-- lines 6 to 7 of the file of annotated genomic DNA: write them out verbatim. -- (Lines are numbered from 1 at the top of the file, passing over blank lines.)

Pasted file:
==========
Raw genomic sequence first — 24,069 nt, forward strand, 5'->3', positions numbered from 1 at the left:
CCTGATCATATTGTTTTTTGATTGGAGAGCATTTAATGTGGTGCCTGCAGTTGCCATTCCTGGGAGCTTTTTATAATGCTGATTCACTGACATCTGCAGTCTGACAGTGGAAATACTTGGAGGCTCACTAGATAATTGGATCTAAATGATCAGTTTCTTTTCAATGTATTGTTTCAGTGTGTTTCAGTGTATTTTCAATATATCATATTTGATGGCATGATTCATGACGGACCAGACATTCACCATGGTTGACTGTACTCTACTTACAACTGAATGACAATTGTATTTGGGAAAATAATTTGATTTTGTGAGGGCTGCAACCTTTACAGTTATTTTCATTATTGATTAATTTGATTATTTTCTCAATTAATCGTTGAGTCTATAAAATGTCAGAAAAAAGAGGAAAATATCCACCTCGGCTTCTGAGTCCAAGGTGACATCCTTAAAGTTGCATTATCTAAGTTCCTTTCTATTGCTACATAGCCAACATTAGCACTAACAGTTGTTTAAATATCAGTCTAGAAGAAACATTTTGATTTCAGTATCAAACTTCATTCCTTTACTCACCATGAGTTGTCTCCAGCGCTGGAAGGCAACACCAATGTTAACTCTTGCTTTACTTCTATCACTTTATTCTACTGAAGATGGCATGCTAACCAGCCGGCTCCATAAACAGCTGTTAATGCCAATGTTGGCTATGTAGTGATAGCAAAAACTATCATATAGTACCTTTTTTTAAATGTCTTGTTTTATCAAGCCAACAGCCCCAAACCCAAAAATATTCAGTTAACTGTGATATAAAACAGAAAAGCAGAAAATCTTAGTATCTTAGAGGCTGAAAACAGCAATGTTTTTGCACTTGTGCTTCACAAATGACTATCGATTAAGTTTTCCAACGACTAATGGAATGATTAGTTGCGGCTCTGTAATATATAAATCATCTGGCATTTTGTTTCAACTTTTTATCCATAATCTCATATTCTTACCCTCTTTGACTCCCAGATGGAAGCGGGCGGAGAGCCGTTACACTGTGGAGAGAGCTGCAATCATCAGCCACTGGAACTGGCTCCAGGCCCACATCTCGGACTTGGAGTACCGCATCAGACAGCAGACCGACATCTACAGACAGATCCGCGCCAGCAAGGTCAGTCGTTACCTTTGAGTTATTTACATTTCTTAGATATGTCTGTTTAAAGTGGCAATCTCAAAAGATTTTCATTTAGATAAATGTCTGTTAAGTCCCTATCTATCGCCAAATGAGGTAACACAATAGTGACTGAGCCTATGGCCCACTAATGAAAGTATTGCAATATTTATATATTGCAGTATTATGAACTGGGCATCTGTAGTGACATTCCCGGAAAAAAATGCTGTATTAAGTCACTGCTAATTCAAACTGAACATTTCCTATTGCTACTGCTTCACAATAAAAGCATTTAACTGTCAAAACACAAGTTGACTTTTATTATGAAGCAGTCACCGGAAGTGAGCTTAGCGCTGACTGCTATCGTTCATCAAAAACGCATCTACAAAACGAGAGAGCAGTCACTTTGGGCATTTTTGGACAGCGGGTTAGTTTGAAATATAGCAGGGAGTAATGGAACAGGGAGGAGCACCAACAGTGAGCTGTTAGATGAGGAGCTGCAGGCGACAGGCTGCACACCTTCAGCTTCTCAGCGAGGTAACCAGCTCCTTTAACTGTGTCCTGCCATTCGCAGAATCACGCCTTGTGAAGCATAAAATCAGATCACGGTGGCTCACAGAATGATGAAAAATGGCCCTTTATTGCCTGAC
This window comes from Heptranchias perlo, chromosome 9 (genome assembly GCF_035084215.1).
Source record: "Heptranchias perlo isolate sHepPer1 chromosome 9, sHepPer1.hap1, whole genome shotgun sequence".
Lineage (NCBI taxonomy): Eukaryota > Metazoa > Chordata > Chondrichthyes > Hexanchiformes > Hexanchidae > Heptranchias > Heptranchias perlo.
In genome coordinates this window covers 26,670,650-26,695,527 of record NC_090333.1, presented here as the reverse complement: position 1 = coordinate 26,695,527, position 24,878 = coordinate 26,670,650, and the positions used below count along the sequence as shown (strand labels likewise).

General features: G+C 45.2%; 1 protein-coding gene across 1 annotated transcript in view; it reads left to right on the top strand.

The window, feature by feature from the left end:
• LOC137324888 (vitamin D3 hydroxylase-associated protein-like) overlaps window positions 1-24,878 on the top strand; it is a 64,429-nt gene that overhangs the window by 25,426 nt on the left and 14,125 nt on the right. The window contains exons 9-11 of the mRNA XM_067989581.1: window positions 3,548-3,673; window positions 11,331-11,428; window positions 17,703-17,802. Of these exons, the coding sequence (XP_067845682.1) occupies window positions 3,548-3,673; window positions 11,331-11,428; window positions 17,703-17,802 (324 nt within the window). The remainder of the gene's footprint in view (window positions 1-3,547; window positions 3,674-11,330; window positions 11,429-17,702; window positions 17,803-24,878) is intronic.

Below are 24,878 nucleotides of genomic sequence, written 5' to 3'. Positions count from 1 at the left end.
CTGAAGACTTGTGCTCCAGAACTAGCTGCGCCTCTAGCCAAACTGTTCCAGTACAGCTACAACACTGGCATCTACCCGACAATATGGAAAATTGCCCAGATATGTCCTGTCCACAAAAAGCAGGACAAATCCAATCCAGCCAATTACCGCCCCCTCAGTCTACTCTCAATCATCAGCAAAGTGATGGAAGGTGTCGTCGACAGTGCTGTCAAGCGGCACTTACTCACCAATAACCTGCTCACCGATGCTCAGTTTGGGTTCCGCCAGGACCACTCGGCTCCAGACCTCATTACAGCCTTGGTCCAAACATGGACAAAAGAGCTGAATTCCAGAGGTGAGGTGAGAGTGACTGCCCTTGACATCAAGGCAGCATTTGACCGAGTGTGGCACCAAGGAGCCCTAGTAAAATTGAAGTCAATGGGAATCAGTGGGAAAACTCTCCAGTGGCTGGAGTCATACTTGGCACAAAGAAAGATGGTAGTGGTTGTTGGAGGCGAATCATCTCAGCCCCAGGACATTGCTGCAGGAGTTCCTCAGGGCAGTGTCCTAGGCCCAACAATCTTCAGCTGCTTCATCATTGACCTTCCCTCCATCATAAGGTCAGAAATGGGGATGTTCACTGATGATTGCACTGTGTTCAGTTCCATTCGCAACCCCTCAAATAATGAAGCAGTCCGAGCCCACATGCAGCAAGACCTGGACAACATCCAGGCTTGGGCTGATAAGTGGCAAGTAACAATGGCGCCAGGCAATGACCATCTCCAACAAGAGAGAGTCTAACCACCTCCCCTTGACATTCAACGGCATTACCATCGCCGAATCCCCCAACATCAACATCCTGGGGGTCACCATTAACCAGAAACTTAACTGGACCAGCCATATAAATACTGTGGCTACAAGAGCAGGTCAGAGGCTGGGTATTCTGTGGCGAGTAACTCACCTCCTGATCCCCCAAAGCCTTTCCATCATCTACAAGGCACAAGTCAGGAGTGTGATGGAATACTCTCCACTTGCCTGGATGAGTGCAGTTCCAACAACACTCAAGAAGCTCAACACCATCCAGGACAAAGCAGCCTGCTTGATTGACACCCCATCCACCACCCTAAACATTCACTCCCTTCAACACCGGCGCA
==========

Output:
In genome coordinates this window covers 26,670,650-26,695,527 of record NC_090333.1, presented here as the reverse complement: position 1 = coordinate 26,695,527, position 24,878 = coordinate 26,670,650, and the positions used below count along the sequence as shown (strand labels likewise).

General features: G+C 45.2%; 1 protein-coding gene across 1 annotated transcript in view; it reads left to right on the top strand.